The Cameroon Baptist Convention (CBC) Health Services has shone the light on Sickle Cell Anemia, to bring to the fore, knowledge and understanding of the disease as well as challenges experienced by parents, families, and caregivers. This was during a ceremony on June 26, 2020, to make this year’s Sickle Cell Awareness Day at Nkwen Baptist Health Centre (NBHC).
Speaking at the event, Mrs. Chimi Emerencia, Supervisor of Nursing Services at NBHC, called on parents and caregivers to respect all pieces of advice and instructionsdished out by health personnel at the facility’s Sickle Cell Clinic, on keeping sufferers healthy, to live a better quality of life. “If they say the [your] children should drink much water during the day, encourage them to do so. Be supportive of them; in their education support them, in their feeding patterns support them and in their day to day life support them,” advised Mrs. Chimi.
The 2020 Sickle Awareness Day at NBHC saw the distribution of COVID-19 Prevention kits to Sicklers now termed, ‘Warriors’ to combat the coronavirus diseases. The kits were donated by the Joy2Endure Foundation.
Jennifer Mukenyu, representative of Joy2Endure Foundation says our primary reason for donating these prevention kits is because people living with sickle cell anemia are one of the high-risk groups, which may get severely sick if they contract COVID-19. “This donation is to help us [warriors] to stay safe,” adds Jennifer, being a warrior herself.
Joy2Endure Foundation is an organization with the mandate of raising awareness about sickle cell anemia and helping warriors live a better quality of life. It is worth mentioning that the establishment was founded by Arrey Echi, a sickle cell warrior too.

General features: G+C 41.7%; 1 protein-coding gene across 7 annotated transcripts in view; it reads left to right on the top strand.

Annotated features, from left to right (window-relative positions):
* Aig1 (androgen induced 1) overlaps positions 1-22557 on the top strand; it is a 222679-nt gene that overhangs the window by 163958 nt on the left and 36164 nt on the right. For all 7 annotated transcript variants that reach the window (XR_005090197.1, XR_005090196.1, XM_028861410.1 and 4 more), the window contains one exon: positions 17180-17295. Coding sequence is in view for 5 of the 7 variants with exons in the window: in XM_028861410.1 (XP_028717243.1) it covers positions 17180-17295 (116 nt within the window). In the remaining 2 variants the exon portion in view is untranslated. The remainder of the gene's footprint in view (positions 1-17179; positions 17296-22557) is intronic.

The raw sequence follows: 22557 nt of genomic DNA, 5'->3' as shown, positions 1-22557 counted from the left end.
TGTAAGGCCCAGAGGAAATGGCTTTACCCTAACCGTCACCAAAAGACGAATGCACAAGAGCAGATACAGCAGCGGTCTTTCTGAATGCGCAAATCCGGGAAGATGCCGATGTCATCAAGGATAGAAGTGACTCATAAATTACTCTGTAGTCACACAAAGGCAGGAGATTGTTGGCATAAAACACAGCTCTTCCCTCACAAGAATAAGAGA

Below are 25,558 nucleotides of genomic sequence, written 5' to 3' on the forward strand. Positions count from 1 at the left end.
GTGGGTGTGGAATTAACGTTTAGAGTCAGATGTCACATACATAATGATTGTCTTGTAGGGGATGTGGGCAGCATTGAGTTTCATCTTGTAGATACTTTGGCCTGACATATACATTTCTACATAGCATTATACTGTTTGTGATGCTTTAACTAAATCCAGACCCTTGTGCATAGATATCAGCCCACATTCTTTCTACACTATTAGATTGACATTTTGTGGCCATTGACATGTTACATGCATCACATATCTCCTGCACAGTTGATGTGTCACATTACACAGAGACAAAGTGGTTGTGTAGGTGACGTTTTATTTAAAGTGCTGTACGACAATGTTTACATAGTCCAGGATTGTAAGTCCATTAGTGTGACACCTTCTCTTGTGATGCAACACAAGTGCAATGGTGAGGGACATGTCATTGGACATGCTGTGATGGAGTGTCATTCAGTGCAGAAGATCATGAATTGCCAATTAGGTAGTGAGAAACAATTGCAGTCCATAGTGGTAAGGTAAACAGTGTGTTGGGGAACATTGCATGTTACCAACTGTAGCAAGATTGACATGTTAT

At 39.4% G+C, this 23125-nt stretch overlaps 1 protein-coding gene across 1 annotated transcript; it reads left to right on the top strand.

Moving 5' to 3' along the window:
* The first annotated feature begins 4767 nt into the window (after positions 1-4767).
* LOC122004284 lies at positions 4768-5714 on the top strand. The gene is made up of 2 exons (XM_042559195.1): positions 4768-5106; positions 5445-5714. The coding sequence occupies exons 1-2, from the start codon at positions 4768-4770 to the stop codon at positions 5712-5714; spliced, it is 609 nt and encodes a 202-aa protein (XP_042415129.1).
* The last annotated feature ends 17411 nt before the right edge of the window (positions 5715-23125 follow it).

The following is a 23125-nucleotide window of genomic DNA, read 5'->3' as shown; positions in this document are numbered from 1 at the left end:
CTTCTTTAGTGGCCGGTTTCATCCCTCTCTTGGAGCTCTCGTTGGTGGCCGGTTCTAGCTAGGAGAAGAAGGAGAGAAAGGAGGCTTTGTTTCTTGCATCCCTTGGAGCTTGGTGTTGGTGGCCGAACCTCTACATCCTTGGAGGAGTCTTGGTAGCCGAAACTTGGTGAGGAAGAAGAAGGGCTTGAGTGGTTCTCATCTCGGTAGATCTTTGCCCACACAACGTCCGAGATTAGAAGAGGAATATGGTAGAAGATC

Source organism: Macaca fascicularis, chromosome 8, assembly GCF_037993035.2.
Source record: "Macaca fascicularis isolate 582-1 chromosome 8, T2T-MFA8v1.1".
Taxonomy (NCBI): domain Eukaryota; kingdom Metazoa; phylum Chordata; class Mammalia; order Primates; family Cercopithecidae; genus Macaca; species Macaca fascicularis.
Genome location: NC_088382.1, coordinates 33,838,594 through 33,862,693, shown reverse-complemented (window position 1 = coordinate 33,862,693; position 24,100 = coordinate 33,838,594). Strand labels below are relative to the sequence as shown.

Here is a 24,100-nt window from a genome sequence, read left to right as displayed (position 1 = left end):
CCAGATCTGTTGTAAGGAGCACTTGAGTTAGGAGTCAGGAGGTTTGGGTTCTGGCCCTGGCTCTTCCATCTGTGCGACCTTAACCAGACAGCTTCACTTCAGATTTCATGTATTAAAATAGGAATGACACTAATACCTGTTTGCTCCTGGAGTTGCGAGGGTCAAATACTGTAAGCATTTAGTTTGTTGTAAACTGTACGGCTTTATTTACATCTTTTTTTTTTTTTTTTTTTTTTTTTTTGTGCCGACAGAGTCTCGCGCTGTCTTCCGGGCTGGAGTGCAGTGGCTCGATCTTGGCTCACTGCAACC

The donated COVID-19 prevention kits comprised of masks, alcohol-based hand rubs, and folic acid.
Sickle Cell Anemia (SCA) is a heritable genetic and sometimes fatal disease that causes red blood cell disorder. According to the World Health Organization (WHO), Sickle Cell is one of the main causes of premature death amongst children under the age of five in various African countries. In Cameroon, it is a public health challenge and health experts say education is key in curbing the disease.
The burden of Sickle Cell Anemia is borne by the entire family. Dora Wirba, mother of five says “I almost when into a trance when my fifth child was diagnosed with sickle cell anemia. I felt frustrated and asked a lot of questions. However, when my husband and I did a sickle cell screen and found to be carriers, we had no choice but to stick to health advice, to help our daughter,” detailed Dora.
Today, having adhered to health advice from the Sickle Cell Clinic at NBHC, where her five-year-daughter comes for monthly checks, Dora with a broad smile on, says my daughter is fine. Sickle Cell is like any other disease. I want to thank the nurses, doctors, and nutrition counselors who have to help me to stand by my daughter with courage.
Worthy of note is the fact that Dora’s daughter was diagnosed with sickle cell anemia when she was barely seven months old. Today, aged five, and running around at the clinic is telling how much support the family has given her. “I make sure she feeds well, take in enough fluids in the day and honour her rendezvous to the clinic always,” stressed Dora.
World Sickle Cell Day is a United Nation’s recognised day to raise awareness of sickle cell at the national and international levels. The United Nations General Assembly on December 22, 2008 adopted a resolution that recognises sickle cell disease as a public health problem and “one of the world’s foremost genetic diseases.”